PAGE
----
November 29, 2012 Edition

Michigan Politics

Tough Nerd Makes Smart Moves
By George Weeks

He campaigned as One Tough Nerd, and now on many issues functions as One Smart Governor.

Governor Rick Snyder was smart to successfully campaign against the five November 6 ballot proposals that would have locked into the constitution mandates best decided legislatively (although he lost on the non-constitutional Proposal 1 referendum that zapped the Emergency Financial Manager law enacted in 2011 at his urging.)

Snyder was smart to not be as confrontational with labor as were some other Republican governors in the past year or so—and he wisely has kept right-to-work legislation off his agenda as too divisive. He did, however, oppose two of the constitutional proposals touted by labor.

He was smart to continue the active pursuit by other Michigan governors of trade and investment talks with other nations, including a trip this year to China.

Snyder scheduled a trip this week to Canada for sessions in Toronto on trade and regional cooperation on Great Lakes issues; advancing of public-private partnerships; and promotion of a new international crossing over the Detroit River. He earlier cut a good deal with Canada for its financing of a second bridge between Detroit and Windsor.

It was indeed a good deal, despite well over $30 million spent by owner of the existing Ambassador Bridge on behalf of one of the failed November 6 ballot propositions that would have required a statewide referendum to build the second and other bridges.

Although he has made smart moves on education and other issues, the most recent initiative by Snyder that prompted this column was his announcement of first winners of his “Bureaucracy Busters” program, an innovative social media initiative that calls on state employees to offer innovative ideas for enhancing efficiency, customer service, and the workplace as part of his effort to “reinvent Michigan.”

Employees were invited to post ideas on a “crowdsourcing” Web site, vote on the ideas that they prefer, and provide feedback on others’ ideas. Nearly 8,300 state employees participated, 1,200 ideas were posted, 5,896 comments were offered, and 110,000 votes were cast since the program launched September 5.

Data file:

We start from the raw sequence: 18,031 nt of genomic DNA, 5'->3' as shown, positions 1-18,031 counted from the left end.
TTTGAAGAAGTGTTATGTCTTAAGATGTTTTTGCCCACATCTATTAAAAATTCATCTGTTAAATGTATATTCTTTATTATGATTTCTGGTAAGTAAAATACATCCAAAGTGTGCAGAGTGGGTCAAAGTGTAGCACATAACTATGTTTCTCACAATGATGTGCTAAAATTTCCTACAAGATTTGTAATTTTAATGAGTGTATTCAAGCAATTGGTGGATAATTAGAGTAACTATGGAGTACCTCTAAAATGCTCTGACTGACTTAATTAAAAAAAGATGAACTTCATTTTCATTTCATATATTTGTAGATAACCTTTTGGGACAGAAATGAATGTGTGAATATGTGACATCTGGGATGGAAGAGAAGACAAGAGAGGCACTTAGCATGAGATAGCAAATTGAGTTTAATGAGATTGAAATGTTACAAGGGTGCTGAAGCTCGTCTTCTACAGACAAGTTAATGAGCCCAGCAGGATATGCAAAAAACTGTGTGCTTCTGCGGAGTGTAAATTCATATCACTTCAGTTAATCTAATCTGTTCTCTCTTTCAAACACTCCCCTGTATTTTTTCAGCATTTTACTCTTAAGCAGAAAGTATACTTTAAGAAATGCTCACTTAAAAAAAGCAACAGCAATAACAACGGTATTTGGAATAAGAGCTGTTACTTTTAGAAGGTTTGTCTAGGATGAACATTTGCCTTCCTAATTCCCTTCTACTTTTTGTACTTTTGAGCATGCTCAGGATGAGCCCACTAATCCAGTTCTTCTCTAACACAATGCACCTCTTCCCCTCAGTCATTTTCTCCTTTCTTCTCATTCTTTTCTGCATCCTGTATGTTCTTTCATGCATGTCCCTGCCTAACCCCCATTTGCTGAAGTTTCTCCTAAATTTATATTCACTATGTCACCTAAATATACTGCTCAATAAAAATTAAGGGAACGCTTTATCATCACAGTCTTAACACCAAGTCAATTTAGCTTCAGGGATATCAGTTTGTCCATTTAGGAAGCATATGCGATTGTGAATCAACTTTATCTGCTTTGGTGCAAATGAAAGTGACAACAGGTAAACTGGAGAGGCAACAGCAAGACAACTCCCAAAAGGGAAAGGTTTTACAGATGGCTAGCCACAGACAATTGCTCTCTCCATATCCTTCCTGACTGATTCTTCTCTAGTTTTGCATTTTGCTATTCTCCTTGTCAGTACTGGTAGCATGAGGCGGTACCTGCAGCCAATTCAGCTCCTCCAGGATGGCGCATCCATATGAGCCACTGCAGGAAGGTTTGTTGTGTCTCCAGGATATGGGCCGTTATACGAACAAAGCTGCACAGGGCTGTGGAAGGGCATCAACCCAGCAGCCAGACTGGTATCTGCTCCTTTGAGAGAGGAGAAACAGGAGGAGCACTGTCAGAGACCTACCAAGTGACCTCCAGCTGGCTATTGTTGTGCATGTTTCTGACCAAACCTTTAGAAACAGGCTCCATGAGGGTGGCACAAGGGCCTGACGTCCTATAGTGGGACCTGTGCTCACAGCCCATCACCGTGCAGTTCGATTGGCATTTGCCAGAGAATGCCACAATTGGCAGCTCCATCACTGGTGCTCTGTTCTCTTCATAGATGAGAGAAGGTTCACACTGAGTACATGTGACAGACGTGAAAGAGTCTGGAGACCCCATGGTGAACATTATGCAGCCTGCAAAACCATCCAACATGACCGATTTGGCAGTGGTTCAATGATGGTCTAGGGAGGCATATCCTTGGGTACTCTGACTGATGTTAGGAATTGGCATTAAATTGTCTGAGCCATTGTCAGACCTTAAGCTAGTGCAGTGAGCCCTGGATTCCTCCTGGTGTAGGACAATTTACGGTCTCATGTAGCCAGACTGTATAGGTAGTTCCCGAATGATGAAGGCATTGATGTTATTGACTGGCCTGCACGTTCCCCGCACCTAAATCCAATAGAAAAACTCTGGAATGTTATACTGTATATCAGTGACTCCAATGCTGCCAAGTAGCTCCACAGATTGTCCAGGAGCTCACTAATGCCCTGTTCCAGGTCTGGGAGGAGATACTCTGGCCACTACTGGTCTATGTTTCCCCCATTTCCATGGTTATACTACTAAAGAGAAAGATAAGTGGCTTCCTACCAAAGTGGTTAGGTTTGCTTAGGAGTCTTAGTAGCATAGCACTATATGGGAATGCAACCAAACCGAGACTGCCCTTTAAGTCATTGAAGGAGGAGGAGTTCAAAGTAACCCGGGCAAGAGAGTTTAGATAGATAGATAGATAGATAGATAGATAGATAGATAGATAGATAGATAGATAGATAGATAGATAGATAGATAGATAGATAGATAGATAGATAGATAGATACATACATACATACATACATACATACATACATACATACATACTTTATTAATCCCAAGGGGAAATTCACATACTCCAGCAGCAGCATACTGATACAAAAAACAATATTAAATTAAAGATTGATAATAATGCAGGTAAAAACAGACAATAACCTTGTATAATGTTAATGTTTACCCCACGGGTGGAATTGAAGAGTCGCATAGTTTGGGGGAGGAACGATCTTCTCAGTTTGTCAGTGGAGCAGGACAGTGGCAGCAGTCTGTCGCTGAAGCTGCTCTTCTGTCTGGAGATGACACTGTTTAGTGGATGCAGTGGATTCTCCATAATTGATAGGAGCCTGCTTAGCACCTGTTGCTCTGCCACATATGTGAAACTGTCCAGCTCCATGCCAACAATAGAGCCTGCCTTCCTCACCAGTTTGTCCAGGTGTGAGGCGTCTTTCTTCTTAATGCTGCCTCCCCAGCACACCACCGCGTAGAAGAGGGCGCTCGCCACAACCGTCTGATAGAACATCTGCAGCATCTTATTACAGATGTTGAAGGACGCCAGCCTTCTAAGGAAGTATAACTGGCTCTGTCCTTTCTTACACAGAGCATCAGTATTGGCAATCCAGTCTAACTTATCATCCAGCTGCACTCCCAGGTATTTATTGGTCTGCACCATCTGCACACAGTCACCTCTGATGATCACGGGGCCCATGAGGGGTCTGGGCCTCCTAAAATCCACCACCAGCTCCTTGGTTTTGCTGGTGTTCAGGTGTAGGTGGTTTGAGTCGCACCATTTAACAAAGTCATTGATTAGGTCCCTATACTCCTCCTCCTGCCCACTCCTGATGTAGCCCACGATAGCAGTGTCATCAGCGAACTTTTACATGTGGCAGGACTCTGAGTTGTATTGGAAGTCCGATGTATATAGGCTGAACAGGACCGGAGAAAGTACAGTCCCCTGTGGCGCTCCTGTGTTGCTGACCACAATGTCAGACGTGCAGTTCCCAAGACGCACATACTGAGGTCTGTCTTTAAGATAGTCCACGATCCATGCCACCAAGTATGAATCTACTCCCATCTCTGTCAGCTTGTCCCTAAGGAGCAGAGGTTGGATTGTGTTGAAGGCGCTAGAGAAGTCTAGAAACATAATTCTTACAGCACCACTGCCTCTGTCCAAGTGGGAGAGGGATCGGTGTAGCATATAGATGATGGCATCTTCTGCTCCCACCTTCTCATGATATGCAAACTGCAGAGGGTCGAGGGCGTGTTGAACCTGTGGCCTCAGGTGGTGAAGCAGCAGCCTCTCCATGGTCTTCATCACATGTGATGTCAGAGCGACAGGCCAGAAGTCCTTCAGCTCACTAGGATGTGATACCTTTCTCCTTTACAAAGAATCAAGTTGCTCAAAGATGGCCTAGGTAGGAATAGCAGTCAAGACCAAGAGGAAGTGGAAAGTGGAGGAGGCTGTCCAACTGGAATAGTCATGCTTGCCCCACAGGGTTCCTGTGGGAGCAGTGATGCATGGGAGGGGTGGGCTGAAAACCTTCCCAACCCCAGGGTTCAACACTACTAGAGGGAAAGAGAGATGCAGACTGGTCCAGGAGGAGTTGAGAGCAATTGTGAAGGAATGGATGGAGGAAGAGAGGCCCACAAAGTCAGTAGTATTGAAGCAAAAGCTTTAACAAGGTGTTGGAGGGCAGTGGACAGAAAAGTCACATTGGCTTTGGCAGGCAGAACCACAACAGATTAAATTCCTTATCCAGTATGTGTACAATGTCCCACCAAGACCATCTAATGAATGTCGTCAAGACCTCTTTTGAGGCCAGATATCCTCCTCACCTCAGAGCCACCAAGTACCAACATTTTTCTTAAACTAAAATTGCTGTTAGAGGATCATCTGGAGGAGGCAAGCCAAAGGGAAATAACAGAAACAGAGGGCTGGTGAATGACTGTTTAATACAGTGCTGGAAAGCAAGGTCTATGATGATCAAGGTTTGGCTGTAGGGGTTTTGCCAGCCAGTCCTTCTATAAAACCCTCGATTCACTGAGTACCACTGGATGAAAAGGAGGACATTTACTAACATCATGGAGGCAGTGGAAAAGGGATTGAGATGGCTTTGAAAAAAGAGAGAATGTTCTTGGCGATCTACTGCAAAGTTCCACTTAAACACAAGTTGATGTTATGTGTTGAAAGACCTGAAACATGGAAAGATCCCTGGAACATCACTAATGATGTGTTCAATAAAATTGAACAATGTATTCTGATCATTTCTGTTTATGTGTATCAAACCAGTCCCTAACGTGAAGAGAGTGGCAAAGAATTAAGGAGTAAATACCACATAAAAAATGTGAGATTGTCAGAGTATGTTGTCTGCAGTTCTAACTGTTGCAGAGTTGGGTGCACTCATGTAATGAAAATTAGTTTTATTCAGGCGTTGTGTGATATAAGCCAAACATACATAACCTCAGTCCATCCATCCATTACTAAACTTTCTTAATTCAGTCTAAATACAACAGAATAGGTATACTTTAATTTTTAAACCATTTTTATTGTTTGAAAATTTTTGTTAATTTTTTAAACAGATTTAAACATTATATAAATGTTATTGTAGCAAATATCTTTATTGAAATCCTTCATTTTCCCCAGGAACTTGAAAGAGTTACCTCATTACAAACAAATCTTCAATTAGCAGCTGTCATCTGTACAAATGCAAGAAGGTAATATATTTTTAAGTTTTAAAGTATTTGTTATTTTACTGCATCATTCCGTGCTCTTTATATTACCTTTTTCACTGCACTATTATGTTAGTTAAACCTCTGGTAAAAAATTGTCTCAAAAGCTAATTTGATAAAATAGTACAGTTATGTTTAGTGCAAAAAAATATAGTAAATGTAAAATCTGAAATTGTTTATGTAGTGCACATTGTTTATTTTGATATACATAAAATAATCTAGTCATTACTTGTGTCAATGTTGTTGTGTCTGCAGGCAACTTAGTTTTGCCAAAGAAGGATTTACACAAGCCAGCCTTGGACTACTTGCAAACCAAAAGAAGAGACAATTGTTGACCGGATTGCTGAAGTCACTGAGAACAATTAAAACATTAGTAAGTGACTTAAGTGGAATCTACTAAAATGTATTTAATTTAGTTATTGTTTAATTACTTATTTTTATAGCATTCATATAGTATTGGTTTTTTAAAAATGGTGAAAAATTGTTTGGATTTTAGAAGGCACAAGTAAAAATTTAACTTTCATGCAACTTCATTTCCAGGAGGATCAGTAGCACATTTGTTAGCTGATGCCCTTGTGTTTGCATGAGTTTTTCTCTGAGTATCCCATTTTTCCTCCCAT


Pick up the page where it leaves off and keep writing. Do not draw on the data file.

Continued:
Among the winning ideas selected for implementation that struck me was submitted by Tom Barrett, a Department of Treasury analyst, who suggested that Pure Michigan billboards include the names of the scenic locations that are featured in the marketing campaign’s photos. The Michigan Economic Development Corporation will incorporate Barrett’s suggestion into its 2013 advertising plan.

The idea should be extended to include identification of the sites pictured in the magnificent scenes shown in the highly effective Pure Michigan TV spots.

Snyder said of the “Bureaucracy Busters” program:

“Some of the best ideas for improving state government come from inside state government. Our state employees see potential ways to improve customer service all around them, and now they have the tools to come forward and do something about it. I’m glad that thousands of state employees answered the call to help make our state work better. Together, we can reinvent Michigan and make sure that state government serves its customers — the people of Michigan — to the best of our ability.”

“Customer service.” Good focus by a businessman-turned-governor.

Ballenger nails political predications

Bill Ballenger, a former state senator and state Racing Commissioner who is editor/publisher of influential Inside Michigan Politics (IMP) newsletter, on occasion has predicted Kentucky Derby winners— three of eight in the 1990s. Not bad considering there are about 20 horses and favorites often lose.

But he says, “my record this century was rotten” on the four-legged competitors. Not bad with the twolegged contestants he covers more closely in the political derby. He predicated Democratic pickups this year in the state House—where they gained six but did not gain control.

What particularly impresses me about IMP is how it covers contests at the local level, including county commissions and judicial races. Its batting average in predicting judicial contests was 99.6% in incumbent races and a slightly lower 97.0% in all court contests.

George Weeks, a member of the Michigan Journalism Hall of fame, for 22 years was the political columnist for The Detroit News and previously with UPI as Lansing Bureau Chief and foreign editor in Washington. His weekly Michigan Politics column is syndicated by Superior Features.

2012-11-29 / Columns

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